CWRU receives grant to work to reduce gender-based violence on campus

Case Western Reserve University will launch a nationally recognized violence prevention program this fall after securing a state grant supporting institutions’ efforts to change campus culture.

The program, called Green Dot, builds on earlier university education and training efforts designed to heighten awareness of ways that individuals can increase their own safety—as well as those that bystanders can execute to assist.

The university is hosting its first information session for faculty and staff at 10 a.m. tomorrow, Tuesday, May 24, in Nord Hall, Room 410. A second session is scheduled for 3 p.m. Thursday, June 2, in the same location. (Registration information is at the end of this article.)

Green Dot is a comprehensive program that seeks to engage campus community members, recognizing that everyone is a potential bystander to gender-based violence, and equip them with the skills to address situations from a bystander’s perspective. People at more than 250 colleges and universities—among them Harvard, Johns Hopkins and Washington University at St. Louis—have received its training to date. Green Dot also engages with schools, nonprofit organizations and government agencies.

Named to invoke the imagery of a map marked with individual red dots that tick off each community affected by a case of personal violence until the whole map glows, the Green Dot program aims to reverse that image. Instead, it seeks to saturate that map with green dots—each one representing a “behavior‚ choice‚ word‚ or attitude that promotes safety for all our citizens and communicates utter intolerance for violence.”

“Power-based personal violence is a concern for our community, as well as our campus. Our students are exposed to power-based personal violence; they see it, they experience it, they have loved ones who are affected by it,” Ali Martin Scoufield, investigator in the Office of Title IX at CWRU, said. “As educators, it is important that we are empowering students with multiple methods of addressing these issues with the hopes of reducing or eliminating power-based personal violence. “

By spreading awareness, providing education and teaching skills, the Green Dot program will help campus community members be proactive in high-risk situations.

According to the Green Dot website, the program grows from three main principles:

  • A single choice in one moment in time to use your voice, actions or choices to make one small corner of the world safer.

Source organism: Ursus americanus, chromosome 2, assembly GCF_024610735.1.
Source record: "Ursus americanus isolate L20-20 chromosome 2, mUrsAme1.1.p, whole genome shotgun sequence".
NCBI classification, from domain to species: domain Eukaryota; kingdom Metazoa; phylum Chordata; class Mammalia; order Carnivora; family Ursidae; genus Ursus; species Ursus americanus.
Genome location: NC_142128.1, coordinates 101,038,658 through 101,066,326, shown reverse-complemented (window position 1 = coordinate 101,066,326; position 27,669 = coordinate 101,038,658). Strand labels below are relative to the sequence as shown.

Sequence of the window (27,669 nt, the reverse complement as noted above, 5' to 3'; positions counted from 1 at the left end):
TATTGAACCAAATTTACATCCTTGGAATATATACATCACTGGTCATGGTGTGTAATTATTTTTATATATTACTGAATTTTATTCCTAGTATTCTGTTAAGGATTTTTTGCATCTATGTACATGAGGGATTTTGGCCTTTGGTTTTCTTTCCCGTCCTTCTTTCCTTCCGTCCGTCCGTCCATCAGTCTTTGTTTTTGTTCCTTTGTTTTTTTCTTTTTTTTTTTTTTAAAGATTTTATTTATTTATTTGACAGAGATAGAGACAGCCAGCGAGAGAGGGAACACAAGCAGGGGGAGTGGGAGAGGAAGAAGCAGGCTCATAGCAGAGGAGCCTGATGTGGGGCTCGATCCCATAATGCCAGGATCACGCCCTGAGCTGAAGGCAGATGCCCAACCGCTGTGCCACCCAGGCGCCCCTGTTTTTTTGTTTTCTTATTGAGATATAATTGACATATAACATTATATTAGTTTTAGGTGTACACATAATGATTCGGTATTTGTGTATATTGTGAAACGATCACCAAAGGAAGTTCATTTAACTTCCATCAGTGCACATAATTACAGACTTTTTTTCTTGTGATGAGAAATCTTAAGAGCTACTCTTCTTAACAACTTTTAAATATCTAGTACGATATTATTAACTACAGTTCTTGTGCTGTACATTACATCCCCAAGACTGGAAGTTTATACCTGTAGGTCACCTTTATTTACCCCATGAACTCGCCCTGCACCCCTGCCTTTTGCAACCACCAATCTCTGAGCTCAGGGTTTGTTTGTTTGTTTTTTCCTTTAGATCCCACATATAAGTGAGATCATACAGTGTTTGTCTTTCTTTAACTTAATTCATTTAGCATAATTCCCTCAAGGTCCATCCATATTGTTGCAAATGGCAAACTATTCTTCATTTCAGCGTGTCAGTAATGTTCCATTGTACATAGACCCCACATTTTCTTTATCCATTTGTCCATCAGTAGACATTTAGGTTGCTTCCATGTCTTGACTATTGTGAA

• A shared vision that creates momentum through the power of a common language and purpose.
  • A social movement that harnesses the power of peer influence and individual bystander choices to create lasting culture change resulting in the ultimate reduction of power-based personal violence.

Implementing the program at Case Western Reserve will involve four key phases:

  • Training faculty, staff and administrators in the program;
  • Conducting workshops for students across campus;
  • Offering overview talks to introduce Green Dot to the general student population; and
  • Hosting action events and programs to mobilize the campus population.

In late July, the Office of Title IX will host a “Train-the-Trainer” certification conference, in which university community members, as well as representatives from area institutions, can become trained Green Dot educators.

Case Western Reserve University has six Green Dot educators now:

  • Luke Ahrens, coordinator of second-year residence education;
  • Amie Jackson, associate director for Greek Life;
  • Scoufield;
  • George O’Connell, director of the Office of Student Conduct and Community Standards;
  • Alli Prelosky, assistant director of first-year experience and family programs; and
  • Kim Scott, Title IX investigator.

Two overview sessions will be held for faculty and staff to learn more about the program and provide input:

Both sessions will be held in Nord Hall, Room 410.

“Green Dot could be a unifying element to our campus and it could change our campus culture around personal violence,” Scoufield said. “That is what I hope the impact will be—that our campus culture will change and students will lead that change toward advocacy and support.”

Learn more about the Green Dot program at